I’ve been trying to write my “epic” feature-length screenplay with some struggle. With a film spanning so many decades and covering many characters and plot lines, I found myself at a loss to what’s good and what’s bad, what’s important and what’s not. And it is at this moment that I felt the need to visit an acclaimed “epic” to learn a few things. Sadly, what I learnt the most was what not to do.
Sure, Once Upon A TIme in America is a film of epic proportions. But what is an “epic”? If the requirements are merely length and scope then there are countless number of decaying mini-series and amateur films out there begging for that title. No, I think for me, the film has to earn it’s epic-ness by being worthy of the length and scope. If the movie is 251 minutes long, then every minute of it better be fucking gold, otherwise it shouldn’t be there. Anyone can make a 4 hour long movie of dullness, but not everyone can make a film of that length grand and captivating and not make you want to check your watch every ten minutes. It is the latter that we need.
For me, Sergio Leone has only met me halfway here. There are many scenes of genuine beauty and poetry, especially those with the young Jennifer Connelly were done to a perfection (I think she was my favourite thing about this film). But there were an equal number of scenes that were just dreadful and lacked life and direction, namely all the current day old men scenes. And many potentially great scenes were somehow marred by too much music and awkward pacing.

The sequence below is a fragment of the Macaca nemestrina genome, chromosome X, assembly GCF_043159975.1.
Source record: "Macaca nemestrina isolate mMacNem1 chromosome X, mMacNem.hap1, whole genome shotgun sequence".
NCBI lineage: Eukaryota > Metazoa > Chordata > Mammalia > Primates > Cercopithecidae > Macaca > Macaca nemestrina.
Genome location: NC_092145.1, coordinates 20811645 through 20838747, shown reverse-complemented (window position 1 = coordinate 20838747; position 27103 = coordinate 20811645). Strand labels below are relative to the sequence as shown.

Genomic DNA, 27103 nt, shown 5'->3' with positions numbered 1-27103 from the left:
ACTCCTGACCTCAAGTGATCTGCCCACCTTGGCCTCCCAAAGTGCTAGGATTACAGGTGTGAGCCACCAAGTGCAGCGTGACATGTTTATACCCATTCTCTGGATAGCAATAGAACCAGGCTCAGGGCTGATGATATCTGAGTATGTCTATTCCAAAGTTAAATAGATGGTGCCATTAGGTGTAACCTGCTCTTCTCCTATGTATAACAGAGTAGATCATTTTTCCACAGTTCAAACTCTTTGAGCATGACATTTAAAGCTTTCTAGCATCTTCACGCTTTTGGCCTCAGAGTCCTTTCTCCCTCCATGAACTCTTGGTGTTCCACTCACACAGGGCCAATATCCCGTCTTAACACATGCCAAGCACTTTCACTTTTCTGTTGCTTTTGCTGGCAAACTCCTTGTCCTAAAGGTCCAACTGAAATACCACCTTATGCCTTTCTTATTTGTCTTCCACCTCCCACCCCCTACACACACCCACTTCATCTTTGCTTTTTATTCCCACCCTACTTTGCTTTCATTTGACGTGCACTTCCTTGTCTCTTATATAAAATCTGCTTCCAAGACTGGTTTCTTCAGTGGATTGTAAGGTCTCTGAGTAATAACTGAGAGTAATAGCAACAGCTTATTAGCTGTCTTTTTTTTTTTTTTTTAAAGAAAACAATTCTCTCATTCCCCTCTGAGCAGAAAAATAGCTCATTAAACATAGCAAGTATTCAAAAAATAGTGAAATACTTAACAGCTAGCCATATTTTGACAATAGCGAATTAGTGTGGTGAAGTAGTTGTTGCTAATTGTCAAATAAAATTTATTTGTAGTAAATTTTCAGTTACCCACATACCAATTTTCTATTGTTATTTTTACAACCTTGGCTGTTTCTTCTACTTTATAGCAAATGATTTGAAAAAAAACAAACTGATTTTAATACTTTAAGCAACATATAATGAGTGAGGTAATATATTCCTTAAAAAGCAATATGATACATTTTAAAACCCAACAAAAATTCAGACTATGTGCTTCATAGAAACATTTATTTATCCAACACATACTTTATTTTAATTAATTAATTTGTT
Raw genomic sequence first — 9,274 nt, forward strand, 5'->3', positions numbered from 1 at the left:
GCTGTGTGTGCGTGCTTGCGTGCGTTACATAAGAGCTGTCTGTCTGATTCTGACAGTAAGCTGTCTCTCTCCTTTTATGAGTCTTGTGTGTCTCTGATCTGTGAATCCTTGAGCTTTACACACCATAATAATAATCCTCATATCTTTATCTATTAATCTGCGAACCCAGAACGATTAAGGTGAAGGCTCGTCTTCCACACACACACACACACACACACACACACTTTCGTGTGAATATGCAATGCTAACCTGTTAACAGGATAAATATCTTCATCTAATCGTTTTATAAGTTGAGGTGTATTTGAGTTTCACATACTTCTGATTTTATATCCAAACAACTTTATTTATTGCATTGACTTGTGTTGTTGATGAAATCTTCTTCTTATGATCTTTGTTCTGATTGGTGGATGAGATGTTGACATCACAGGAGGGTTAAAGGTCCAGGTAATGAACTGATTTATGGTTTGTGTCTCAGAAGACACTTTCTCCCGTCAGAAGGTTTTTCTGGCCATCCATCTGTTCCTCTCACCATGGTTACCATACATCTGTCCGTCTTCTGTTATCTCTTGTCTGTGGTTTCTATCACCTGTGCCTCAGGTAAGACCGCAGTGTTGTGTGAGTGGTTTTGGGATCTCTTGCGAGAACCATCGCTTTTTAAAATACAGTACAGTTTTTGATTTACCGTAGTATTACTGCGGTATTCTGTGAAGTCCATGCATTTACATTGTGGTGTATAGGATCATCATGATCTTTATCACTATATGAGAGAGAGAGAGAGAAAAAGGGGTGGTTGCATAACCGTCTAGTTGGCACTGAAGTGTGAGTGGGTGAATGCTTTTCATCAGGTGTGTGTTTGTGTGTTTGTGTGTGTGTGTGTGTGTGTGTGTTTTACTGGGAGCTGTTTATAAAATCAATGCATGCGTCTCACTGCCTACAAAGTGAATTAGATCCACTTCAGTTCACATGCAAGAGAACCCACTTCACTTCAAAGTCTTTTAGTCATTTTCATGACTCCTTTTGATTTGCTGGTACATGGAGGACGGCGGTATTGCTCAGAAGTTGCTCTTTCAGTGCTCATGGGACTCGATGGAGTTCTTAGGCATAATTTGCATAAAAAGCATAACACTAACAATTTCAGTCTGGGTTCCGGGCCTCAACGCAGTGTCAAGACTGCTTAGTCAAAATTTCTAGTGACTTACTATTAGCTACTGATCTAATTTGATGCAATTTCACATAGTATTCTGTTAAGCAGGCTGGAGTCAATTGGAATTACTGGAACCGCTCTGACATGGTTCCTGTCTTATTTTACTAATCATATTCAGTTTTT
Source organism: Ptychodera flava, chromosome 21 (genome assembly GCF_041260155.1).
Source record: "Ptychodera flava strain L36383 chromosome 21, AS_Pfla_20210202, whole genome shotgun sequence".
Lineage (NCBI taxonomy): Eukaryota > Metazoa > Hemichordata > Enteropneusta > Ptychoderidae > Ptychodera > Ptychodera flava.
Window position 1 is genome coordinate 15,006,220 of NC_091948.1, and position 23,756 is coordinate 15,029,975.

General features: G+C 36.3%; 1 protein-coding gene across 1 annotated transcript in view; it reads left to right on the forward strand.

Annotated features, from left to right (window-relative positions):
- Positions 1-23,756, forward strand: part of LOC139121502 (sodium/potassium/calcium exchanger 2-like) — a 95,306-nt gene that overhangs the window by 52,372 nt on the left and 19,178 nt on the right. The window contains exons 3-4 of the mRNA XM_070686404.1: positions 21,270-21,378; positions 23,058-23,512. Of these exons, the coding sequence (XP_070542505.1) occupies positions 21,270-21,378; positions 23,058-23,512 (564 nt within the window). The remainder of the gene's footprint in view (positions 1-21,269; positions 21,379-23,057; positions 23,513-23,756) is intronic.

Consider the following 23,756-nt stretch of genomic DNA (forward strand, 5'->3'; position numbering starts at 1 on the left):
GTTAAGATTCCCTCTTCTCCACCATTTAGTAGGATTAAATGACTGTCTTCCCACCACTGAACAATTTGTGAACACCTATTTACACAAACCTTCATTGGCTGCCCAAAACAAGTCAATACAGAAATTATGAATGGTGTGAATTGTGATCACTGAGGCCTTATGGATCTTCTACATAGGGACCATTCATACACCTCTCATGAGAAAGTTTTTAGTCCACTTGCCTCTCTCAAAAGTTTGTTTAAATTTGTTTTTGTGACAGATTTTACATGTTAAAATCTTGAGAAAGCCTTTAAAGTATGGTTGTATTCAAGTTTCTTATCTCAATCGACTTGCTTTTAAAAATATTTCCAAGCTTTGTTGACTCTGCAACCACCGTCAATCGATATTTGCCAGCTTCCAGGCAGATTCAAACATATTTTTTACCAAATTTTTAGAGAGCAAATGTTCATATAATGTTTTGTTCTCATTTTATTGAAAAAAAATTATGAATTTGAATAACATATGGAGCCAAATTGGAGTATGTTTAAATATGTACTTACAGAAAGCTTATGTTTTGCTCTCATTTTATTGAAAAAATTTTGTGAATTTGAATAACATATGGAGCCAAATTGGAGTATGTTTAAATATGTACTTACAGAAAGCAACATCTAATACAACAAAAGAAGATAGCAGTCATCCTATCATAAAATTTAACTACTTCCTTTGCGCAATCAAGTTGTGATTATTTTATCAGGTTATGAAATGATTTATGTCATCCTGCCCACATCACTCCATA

I initially thought that perhaps Leone went out and made the film without knowing exactly what he wanted and somehow ended up with a movie that’s way too long for the studio to release, so he cut himself into a corner. But upon research, it seems that Leone knew exactly what he wanted to every look and piece of dialogue. Yet he still managed to end up with a 6 hour movie that he then trimmed due to studio pressure down to a near 4 hour version that he was satisfied with. It was this version that I saw, and I have to say, a 6 hour version would have been a travesty. It’s a fine line between artistic integrity and self indulgence. And I think in this particular case, Leone over indulged himself. In my humble opinion, what really needed work was his screenplay. Trim, combine, keep it interesting and focused. If he had gone into production with a tighter script, I don’t think the film’s release would’ve suffered so tragically and ultimately ended Leone’s career on a very low point. Yes, even as the way it is, the film is still beautiful and at times very moving, but…it should have been better. Obviously, this is much easier said than done. But the difference separates the greats from the rest.